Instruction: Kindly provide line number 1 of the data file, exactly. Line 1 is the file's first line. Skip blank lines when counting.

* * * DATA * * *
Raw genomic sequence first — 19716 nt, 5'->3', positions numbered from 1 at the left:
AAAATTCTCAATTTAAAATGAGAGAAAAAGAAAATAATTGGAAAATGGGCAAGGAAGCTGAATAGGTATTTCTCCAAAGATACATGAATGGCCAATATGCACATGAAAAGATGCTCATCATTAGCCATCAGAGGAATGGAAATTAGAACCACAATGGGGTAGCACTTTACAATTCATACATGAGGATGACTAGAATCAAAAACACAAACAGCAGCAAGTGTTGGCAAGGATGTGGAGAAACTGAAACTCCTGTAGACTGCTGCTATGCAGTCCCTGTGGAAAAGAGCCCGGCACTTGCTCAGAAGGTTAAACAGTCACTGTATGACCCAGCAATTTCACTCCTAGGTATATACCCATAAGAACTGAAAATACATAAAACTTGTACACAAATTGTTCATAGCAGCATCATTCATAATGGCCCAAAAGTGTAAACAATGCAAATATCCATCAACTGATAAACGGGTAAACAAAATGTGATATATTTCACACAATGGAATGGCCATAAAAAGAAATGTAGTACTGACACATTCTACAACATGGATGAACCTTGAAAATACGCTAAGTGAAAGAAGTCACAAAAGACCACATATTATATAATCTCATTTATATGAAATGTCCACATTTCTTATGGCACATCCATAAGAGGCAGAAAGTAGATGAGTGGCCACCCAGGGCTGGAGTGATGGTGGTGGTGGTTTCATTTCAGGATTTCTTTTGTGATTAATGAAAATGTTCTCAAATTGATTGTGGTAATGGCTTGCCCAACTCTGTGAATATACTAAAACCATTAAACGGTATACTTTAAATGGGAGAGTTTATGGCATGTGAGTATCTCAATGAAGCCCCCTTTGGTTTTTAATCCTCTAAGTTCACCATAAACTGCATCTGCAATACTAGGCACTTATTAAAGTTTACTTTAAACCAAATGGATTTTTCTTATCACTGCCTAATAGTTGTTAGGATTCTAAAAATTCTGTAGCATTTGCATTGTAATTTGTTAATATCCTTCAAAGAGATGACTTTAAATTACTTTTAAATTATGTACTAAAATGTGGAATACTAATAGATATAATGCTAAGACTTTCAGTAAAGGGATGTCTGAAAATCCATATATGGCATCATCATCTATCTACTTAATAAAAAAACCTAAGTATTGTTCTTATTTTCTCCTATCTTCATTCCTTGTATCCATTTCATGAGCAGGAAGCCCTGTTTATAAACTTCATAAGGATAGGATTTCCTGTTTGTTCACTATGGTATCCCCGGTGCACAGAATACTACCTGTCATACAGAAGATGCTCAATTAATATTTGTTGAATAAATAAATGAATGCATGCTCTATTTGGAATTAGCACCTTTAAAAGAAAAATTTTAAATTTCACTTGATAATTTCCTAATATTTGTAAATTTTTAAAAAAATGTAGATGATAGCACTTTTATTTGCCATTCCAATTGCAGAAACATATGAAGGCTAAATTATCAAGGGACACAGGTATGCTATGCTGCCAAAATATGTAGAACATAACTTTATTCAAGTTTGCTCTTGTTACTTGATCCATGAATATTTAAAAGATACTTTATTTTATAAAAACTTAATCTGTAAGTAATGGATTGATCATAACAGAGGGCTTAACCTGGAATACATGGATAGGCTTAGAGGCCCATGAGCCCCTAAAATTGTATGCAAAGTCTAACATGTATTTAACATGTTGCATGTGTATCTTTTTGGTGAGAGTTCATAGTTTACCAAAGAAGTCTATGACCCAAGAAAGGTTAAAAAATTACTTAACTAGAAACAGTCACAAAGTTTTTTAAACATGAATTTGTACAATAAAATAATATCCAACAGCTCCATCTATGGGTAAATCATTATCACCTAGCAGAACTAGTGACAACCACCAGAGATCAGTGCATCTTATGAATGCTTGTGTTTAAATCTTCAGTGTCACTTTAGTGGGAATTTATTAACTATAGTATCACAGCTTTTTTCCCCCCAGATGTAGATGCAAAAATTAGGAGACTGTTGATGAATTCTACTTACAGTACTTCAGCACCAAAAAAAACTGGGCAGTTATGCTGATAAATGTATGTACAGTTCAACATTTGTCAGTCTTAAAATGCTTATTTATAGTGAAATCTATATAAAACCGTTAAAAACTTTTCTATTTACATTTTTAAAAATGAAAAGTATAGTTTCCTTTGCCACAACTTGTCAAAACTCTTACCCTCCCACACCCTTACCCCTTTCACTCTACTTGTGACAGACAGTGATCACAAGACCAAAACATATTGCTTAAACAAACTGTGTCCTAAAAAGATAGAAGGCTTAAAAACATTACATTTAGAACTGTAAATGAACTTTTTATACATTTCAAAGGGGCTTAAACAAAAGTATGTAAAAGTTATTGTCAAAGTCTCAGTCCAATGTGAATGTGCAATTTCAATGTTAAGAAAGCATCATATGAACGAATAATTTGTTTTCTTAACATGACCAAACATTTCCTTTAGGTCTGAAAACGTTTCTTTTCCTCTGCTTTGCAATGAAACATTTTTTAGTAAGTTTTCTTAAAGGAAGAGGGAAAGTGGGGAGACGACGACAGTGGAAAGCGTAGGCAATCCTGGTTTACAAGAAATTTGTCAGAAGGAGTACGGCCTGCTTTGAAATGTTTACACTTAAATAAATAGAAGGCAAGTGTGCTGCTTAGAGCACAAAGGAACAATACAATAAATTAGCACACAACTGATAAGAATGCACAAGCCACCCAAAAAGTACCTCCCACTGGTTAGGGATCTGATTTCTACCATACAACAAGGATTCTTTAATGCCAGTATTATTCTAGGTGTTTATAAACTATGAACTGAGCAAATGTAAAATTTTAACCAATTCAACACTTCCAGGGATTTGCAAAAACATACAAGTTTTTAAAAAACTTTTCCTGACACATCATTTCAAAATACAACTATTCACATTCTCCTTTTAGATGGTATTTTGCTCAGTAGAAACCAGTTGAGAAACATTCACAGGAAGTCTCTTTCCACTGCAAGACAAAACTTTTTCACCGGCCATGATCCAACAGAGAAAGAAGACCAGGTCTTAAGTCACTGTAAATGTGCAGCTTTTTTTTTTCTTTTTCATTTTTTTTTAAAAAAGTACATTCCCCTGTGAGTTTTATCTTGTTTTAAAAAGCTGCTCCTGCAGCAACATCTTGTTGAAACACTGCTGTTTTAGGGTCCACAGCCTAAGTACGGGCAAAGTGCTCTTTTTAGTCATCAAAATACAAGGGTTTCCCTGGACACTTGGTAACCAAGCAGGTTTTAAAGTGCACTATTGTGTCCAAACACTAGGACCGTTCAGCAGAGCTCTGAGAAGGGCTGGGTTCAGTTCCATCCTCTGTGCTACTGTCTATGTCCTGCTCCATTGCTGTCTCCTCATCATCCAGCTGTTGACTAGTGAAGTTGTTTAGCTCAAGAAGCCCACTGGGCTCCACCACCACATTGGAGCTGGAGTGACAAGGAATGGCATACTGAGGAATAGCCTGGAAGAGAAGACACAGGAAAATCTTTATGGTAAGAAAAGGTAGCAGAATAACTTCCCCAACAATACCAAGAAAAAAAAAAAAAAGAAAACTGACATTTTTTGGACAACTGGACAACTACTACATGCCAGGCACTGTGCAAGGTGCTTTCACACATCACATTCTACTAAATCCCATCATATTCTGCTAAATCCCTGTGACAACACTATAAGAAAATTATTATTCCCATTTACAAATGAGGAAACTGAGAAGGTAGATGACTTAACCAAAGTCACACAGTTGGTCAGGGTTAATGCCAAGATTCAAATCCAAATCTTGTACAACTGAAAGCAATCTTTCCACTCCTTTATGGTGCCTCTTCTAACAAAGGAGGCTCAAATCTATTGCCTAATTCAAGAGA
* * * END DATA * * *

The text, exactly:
Raw genomic sequence first — 19716 nt, 5'->3', positions numbered from 1 at the left: